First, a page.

The motive behind the increased use of technology on the part of the average citizen is the least complex. A citizen is looking for a few simple things, to live, be safe and happy and to have those close to them be safe and happy as well. The average citizen has utilized technology to keep in closer contact with friends and family and become better informed about the world.
The average citizen will claim to be just “wasting time” on the Internet when they are in fact consuming information and media. Their motivation is often benign, as they are curious. They seek information about the people they care about and when that is consumed, they seek more information. The information is often slanted one way or another, but to the average citizen this is of little consequence. Because they believe themselves to be more informed about the world and see no reason to rise up against their government, they act less than previous generations have. For their part in the military and political process, they are mostly inactive. If any blame can be assigned, it is a matter of apathy at worst.
The military has decided to incorporate technology into the modern fighting force for a number of reasons. They are assumed to have the primary goal of protecting the United States from foreign threats. To do this effectively they need an effective fighting force. In generations past, this used to mean more and more soldiers. The new paradigm is better and better equipped soldiers.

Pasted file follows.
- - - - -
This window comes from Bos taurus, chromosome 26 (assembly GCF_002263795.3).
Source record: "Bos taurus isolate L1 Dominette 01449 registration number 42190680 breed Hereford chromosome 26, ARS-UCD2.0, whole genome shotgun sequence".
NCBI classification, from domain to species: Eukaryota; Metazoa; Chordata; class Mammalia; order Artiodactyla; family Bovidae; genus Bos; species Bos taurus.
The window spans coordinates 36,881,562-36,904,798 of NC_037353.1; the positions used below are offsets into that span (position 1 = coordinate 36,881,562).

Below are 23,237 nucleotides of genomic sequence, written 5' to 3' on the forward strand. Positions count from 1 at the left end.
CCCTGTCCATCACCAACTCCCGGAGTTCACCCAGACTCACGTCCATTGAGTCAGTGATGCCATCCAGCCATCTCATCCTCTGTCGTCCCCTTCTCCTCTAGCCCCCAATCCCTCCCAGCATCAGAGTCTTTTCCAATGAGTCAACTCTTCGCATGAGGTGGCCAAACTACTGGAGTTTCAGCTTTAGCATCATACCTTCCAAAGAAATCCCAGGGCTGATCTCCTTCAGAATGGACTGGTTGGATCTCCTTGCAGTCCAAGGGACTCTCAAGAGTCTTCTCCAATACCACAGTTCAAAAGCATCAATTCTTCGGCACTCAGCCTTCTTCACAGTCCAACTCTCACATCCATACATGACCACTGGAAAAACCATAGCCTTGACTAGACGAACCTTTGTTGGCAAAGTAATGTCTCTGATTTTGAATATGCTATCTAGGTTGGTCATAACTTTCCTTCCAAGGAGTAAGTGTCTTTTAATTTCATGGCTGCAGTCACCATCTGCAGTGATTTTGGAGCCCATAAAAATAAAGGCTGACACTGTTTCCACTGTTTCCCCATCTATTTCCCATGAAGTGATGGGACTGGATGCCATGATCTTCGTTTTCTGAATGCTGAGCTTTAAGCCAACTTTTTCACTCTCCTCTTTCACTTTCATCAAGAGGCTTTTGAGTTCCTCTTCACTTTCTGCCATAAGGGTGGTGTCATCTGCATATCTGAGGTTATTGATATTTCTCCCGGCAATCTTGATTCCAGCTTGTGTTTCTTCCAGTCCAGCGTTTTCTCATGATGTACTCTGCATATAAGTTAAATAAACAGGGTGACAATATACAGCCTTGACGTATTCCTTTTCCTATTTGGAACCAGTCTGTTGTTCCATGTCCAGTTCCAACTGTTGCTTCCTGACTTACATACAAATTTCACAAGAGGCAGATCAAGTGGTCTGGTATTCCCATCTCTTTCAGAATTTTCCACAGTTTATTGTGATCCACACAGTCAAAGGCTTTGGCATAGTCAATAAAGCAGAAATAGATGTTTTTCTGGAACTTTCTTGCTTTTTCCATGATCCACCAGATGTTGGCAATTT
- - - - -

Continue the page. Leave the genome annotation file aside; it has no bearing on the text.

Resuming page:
The military has made effective use of technology for the purpose of keeping soldiers out of harm’s way, and not having to replace them. This might seem a noble intention on the surface, but this is just a reaction to the difficulties of running a wartime draft. The real motivation is that replacing soldiers is actually getting more and more difficult; therefore, it becomes important to protect the soldiers that you have. From less than noble intentions comes a positive result. The military comes out looking better than their intentions merit. Their moral culpability for the negative effects of technology comes from their myopic view of the world. They fail to see, or fail to care about the further reaching effects of their policies.
Next: the future, and the conclusion
As a result of its technological superiority, the United States has chosen to attack the countries where such groups (guerillas, extremist groups, etc.) reside only to find that all of our technology not only is not helping, but it is instead working against us.